A portrait of David Hockney by Lucian Freud will be featured in Sotheby’s upcoming modern British art evening sale in London, where it is expected to fetch £8 million–£12 million ($11 million–$17 million). It will be among the top lots offered in the sale, which is scheduled to take place on June 29 at the auction house’s New Bond Street location.
The portrait, painted in 2002, was exhibited in the Freud’s 2012 retrospective at the National Portrait Gallery in London. At the time it was painted, Freud was 80 years old, and Hockney was 65. It depicts a close-up of Hockney’s face; the artist appears to be mid-thought while looking out toward the viewer.
“It is hard to think of two greater British artists who are as both critically and commercially acclaimed than Lucian Freud and David Hockney,” said Tom Eddison, Sotheby’s director of contemporary art in London, calling the work “a tour-de-force of portraiture.” This will be the first time the painting has come to auction.
The two artists first met in 1962, when Freud was already well-established and Hockney was still a student. For the painting, Hockey sat for over a hundred hours over the course of four months in the run-up to Freud’s showcase at the Tate Britain. “All the hours I sat were layered into it; he had always added, rarely taken anything away,” Hockney said of the completed work in a tribute to Freud in 2011, the year the artist died.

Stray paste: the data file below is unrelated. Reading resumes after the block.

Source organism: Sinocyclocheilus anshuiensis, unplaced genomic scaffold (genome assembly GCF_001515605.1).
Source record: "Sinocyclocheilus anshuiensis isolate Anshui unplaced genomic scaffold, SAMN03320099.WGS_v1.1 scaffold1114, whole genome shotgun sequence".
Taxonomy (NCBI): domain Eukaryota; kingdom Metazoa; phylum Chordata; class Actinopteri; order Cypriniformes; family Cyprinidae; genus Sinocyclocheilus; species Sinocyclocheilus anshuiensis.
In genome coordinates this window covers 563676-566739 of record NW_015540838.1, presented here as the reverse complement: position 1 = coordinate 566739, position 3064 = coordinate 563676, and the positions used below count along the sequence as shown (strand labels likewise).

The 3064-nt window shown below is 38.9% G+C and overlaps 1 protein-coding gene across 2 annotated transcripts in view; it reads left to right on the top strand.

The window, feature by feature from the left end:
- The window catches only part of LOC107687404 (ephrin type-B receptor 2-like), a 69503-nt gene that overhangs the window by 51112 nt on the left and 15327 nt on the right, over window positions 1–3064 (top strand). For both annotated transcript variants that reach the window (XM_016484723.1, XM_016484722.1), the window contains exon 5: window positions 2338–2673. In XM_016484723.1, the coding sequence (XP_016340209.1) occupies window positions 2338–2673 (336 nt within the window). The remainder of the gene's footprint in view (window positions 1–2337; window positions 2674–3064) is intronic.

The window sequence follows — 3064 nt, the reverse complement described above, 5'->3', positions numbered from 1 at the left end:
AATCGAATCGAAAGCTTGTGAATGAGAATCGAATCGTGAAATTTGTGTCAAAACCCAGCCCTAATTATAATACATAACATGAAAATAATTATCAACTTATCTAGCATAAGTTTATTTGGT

The months-long sitting was documented by Freud’s longtime assistant, David Dawson. Hockney would go on to use both Freud and Dawson as subjects in his own work. In the same summer, working from sketches and his memory, Hockney painted a double portrait of the senior British artist sitting alongside his assistant on four sheets of paper.
The work was first sold by Freud’s dealer Acquavella Galleries to a collector in New York for a reported asking price of £3 million. It changed hands only one more time after that, selling privately to the current owner in 2015.
Paintings by Freud are not traded often at auction, and when they do head to sale, they typically attract large sums. But the Hockney portrait is estimated still well below the current auction high for the artist, which was set in May 2015 Benefits Supervisor Resting (1994) sold at Christie’s for $56 million.